Thursday, July 03, 2008
Announcement By AnnuityMD
AnnuityMD.com is proud to announce it's Annuity Help Center. This is a place for consumers to go to get unbiased information on variable, fixed, immediate, and fixed index annuities.
The information superhighway is full of biased information particularly when it comes to annuities. AnnuityMD.com is committed to bringing consumers a very unbiased and true look at what annuities have to offer---the good, bad, and the ugly.
Please visit the Annuity Help Center by clicking on Annuity Help.
Friday, April 11, 2008
Has an annuity salesperson of “financial advisor/planner” scared you, mom and dad, or grandpa or grandma into thinking they will outlive their money, becoming destitute in their golden years? What a clever fear sale indeed. Yes, it’s true that people are living much longer and they need to plan better to stretch their money over more expected years.
So bingo! Here’s the solution offered by the “trusted advisor”: a guaranteed, lifetime income. That’s right, in return for your giving your money to an insurance company, you will receive a predictable income for as long as you and if you are married, your spouse live. But wait… There’s a few catches and some basic math that isn’t often explained by the annuity seller.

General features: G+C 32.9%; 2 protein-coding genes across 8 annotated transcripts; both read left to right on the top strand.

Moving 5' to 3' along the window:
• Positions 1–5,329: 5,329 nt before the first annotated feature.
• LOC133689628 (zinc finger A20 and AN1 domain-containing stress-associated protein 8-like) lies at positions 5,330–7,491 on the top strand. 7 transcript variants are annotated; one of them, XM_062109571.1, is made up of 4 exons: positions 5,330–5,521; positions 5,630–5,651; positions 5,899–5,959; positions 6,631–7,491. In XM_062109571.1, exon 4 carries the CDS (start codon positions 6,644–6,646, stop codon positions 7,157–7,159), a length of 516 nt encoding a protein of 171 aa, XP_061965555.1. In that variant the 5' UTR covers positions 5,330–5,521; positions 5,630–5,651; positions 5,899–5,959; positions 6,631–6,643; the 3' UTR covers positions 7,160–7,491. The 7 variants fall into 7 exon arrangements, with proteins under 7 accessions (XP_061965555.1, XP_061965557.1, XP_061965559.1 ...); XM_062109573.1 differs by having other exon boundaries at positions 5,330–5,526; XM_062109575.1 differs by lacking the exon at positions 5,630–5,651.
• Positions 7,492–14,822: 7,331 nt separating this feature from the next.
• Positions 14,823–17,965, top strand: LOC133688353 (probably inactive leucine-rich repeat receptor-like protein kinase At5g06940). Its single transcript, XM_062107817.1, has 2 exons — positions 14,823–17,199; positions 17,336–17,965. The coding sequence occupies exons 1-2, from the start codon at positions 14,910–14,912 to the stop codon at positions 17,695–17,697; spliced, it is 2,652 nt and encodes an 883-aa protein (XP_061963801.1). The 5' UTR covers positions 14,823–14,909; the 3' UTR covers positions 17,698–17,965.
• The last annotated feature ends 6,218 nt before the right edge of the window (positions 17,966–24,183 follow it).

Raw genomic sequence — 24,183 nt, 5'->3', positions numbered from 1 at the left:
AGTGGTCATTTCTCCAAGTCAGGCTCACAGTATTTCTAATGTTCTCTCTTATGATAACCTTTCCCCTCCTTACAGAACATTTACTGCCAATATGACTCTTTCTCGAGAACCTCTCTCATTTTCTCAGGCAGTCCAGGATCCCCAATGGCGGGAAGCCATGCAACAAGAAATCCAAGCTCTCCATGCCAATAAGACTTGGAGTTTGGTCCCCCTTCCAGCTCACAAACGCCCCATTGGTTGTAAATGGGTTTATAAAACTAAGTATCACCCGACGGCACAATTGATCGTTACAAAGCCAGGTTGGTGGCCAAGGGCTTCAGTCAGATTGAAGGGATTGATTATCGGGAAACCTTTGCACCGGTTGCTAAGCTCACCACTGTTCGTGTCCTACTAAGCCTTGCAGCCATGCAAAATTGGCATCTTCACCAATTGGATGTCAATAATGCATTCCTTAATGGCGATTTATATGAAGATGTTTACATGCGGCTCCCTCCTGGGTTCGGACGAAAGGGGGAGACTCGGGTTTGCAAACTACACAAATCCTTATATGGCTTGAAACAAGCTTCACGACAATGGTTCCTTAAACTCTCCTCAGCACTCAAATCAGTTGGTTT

For starters, unless you select a period certain benefit, if you die the next day in a car accident (for example), you have made a large, non-deductible charitable gift to… That’s right, the insurance company. They keep all of your money with nothing payable to your family. Ok, let’s now assume you instead live to be 90. The rate of return on that annuity may only be in the 2-3% range (and that’s before taxes). Granted, if you live longer, the rate of return increases. Annuity buyers are fooled easily with these income annuities for one simple reason. They are shown that if you put $100,000 in the annuity, you get say $7,000/year back. That’s a 7% return right? In a word, nope! It’s your own money back (zero return) for the first 14 plus years then you start getting a return after then.
Also, during that first 14 years, you have to pay income tax on a portion of the payment (under section IRC §72). So effectively, it may take many years more to get into the positive and earn any return. Any wonder why insurance companies are so rich and agent’s can be paid so much for offering so little?
Written by Steven Roth of Wealth Management International